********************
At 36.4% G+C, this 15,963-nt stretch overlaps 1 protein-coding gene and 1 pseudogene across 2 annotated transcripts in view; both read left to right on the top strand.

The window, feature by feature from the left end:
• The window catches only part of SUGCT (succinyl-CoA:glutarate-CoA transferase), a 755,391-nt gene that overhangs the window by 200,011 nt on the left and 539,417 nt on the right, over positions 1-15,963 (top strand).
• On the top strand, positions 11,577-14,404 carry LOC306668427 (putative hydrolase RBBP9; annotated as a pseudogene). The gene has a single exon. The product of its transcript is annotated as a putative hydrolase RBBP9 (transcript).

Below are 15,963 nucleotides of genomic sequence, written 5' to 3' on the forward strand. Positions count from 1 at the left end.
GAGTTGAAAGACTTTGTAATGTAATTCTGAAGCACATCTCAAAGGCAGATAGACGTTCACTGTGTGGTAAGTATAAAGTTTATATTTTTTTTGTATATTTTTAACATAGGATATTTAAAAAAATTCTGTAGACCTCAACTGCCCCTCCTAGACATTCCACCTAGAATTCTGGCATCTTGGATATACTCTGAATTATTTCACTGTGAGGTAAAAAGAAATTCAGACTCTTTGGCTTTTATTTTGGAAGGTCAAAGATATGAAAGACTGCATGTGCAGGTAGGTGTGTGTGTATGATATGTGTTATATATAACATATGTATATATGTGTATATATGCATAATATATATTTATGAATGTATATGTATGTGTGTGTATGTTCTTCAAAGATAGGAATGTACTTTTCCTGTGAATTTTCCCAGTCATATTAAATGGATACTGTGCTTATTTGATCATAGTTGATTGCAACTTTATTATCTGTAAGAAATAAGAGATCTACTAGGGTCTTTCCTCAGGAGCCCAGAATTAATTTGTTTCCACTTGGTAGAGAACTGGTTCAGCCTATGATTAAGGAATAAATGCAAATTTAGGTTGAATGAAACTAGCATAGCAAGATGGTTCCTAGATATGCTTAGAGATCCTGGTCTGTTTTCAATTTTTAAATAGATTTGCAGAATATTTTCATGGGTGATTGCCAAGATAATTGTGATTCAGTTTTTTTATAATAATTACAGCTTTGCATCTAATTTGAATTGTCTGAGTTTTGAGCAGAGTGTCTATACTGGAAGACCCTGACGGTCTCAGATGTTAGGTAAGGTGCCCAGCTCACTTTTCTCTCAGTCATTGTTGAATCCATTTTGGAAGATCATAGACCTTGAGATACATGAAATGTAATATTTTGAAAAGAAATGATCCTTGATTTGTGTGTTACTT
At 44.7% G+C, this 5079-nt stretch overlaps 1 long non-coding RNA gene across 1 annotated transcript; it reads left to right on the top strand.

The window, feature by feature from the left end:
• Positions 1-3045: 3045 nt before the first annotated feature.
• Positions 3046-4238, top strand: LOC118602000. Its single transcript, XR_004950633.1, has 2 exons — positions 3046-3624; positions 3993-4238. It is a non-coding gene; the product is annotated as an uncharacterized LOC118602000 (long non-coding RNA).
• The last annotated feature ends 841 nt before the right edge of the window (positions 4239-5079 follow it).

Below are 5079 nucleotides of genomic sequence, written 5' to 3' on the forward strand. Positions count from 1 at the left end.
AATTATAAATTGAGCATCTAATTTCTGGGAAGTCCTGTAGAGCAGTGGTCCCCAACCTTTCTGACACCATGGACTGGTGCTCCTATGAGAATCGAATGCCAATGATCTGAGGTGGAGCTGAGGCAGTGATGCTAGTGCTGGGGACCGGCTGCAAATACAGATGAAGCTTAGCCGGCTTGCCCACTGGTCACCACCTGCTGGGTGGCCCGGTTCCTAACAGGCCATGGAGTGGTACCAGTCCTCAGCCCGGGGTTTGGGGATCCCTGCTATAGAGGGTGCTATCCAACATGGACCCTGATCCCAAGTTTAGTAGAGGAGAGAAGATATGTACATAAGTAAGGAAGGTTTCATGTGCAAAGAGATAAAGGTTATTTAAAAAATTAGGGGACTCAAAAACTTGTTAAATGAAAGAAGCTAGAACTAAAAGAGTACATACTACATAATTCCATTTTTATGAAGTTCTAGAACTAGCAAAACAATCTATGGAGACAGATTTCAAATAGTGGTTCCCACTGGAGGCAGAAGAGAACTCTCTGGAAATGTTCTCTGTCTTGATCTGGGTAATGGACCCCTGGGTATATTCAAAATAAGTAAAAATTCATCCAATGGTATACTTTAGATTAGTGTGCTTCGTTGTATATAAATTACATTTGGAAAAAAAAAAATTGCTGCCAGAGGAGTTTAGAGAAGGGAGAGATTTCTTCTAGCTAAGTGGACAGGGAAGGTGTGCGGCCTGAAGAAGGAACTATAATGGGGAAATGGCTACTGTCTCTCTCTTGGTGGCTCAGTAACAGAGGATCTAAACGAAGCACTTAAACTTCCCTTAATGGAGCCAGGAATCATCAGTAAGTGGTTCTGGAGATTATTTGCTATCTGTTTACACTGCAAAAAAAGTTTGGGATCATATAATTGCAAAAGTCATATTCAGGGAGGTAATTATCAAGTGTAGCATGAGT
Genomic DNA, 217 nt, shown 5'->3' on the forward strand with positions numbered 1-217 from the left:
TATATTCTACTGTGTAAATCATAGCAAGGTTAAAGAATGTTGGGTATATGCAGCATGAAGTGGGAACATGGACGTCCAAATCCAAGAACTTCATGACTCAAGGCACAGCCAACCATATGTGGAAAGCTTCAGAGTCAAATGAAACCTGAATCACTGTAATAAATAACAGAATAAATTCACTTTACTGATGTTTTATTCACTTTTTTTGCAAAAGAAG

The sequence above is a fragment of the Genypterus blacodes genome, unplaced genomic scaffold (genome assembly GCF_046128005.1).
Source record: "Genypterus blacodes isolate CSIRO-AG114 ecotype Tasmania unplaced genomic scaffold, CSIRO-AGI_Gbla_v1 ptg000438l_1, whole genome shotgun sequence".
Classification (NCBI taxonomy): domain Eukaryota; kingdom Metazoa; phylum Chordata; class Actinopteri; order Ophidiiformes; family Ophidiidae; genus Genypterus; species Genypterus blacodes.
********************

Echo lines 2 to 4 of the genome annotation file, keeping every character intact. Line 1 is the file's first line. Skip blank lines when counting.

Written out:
The window, feature by feature from the left end:
• The window catches only part of SUGCT (succinyl-CoA:glutarate-CoA transferase), a 755,391-nt gene that overhangs the window by 200,011 nt on the left and 539,417 nt on the right, over positions 1-15,963 (top strand).
• On the top strand, positions 11,577-14,404 carry LOC306668427 (putative hydrolase RBBP9; annotated as a pseudogene). The gene has a single exon. The product of its transcript is annotated as a putative hydrolase RBBP9 (transcript).